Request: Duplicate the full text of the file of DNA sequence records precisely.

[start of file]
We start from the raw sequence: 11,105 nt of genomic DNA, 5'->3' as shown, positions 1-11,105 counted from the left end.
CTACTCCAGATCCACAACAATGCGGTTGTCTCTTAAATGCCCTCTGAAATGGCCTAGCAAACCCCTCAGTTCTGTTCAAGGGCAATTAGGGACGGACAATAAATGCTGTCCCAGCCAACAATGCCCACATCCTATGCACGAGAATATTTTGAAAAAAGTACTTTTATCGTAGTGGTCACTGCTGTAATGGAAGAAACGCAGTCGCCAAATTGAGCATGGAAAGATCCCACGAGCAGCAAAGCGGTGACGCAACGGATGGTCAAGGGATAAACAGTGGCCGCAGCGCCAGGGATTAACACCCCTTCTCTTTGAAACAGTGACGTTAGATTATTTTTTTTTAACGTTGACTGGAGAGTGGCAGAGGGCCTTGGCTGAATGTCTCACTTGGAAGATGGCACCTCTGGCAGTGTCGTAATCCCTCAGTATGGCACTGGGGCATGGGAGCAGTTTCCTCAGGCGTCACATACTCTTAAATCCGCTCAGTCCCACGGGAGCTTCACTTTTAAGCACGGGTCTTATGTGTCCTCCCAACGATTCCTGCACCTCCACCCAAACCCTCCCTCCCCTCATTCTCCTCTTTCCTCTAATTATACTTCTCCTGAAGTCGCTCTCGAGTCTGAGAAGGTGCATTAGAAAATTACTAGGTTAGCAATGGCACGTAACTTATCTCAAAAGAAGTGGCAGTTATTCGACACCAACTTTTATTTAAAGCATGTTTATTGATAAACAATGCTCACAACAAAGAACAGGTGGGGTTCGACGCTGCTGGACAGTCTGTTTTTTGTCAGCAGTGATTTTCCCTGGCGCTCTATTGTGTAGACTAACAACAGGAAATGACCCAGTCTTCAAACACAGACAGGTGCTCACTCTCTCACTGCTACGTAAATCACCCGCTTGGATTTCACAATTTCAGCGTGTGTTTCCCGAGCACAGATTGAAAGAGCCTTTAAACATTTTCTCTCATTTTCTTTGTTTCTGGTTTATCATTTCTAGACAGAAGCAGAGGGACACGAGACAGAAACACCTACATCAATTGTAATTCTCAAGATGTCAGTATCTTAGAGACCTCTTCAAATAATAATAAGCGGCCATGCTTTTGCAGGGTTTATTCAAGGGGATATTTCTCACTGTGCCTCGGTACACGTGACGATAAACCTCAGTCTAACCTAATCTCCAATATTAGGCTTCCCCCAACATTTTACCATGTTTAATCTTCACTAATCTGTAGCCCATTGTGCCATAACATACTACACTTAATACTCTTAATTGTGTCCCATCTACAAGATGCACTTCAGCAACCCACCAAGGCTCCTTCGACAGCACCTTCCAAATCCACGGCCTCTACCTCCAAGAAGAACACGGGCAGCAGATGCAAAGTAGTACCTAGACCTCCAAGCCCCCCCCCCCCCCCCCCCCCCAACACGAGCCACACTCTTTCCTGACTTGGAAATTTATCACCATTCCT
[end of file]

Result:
We start from the raw sequence: 11,105 nt of genomic DNA, 5'->3' as shown, positions 1-11,105 counted from the left end.
CTACTCCAGATCCACAACAATGCGGTTGTCTCTTAAATGCCCTCTGAAATGGCCTAGCAAACCCCTCAGTTCTGTTCAAGGGCAATTAGGGACGGACAATAAATGCTGTCCCAGCCAACAATGCCCACATCCTATGCACGAGAATATTTTGAAAAAAGTACTTTTATCGTAGTGGTCACTGCTGTAATGGAAGAAACGCAGTCGCCAAATTGAGCATGGAAAGATCCCACGAGCAGCAAAGCGGTGACGCAACGGATGGTCAAGGGATAAACAGTGGCCGCAGCGCCAGGGATTAACACCCCTTCTCTTTGAAACAGTGACGTTAGATTATTTTTTTTTAACGTTGACTGGAGAGTGGCAGAGGGCCTTGGCTGAATGTCTCACTTGGAAGATGGCACCTCTGGCAGTGTCGTAATCCCTCAGTATGGCACTGGGGCATGGGAGCAGTTTCCTCAGGCGTCACATACTCTTAAATCCGCTCAGTCCCACGGGAGCTTCACTTTTAAGCACGGGTCTTATGTGTCCTCCCAACGATTCCTGCACCTCCACCCAAACCCTCCCTCCCCTCATTCTCCTCTTTCCTCTAATTATACTTCTCCTGAAGTCGCTCTCGAGTCTGAGAAGGTGCATTAGAAAATTACTAGGTTAGCAATGGCACGTAACTTATCTCAAAAGAAGTGGCAGTTATTCGACACCAACTTTTATTTAAAGCATGTTTATTGATAAACAATGCTCACAACAAAGAACAGGTGGGGTTCGACGCTGCTGGACAGTCTGTTTTTTGTCAGCAGTGATTTTCCCTGGCGCTCTATTGTGTAGACTAACAACAGGAAATGACCCAGTCTTCAAACACAGACAGGTGCTCACTCTCTCACTGCTACGTAAATCACCCGCTTGGATTTCACAATTTCAGCGTGTGTTTCCCGAGCACAGATTGAAAGAGCCTTTAAACATTTTCTCTCATTTTCTTTGTTTCTGGTTTATCATTTCTAGACAGAAGCAGAGGGACACGAGACAGAAACACCTACATCAATTGTAATTCTCAAGATGTCAGTATCTTAGAGACCTCTTCAAATAATAATAAGCGGCCATGCTTTTGCAGGGTTTATTCAAGGGGATATTTCTCACTGTGCCTCGGTACACGTGACGATAAACCTCAGTCTAACCTAATCTCCAATATTAGGCTTCCCCCAACATTTTACCATGTTTAATCTTCACTAATCTGTAGCCCATTGTGCCATAACATACTACACTTAATACTCTTAATTGTGTCCCATCTACAAGATGCACTTCAGCAACCCACCAAGGCTCCTTCGACAGCACCTTCCAAATCCACGGCCTCTACCTCCAAGAAGAACACGGGCAGCAGATGCAAAGTAGTACCTAGACCTCCAAGCCCCCCCCCCCCCCCCCCCCCCAACACGAGCCACACTCTTTCCTGACTTGGAAATTTATCACCATTCCT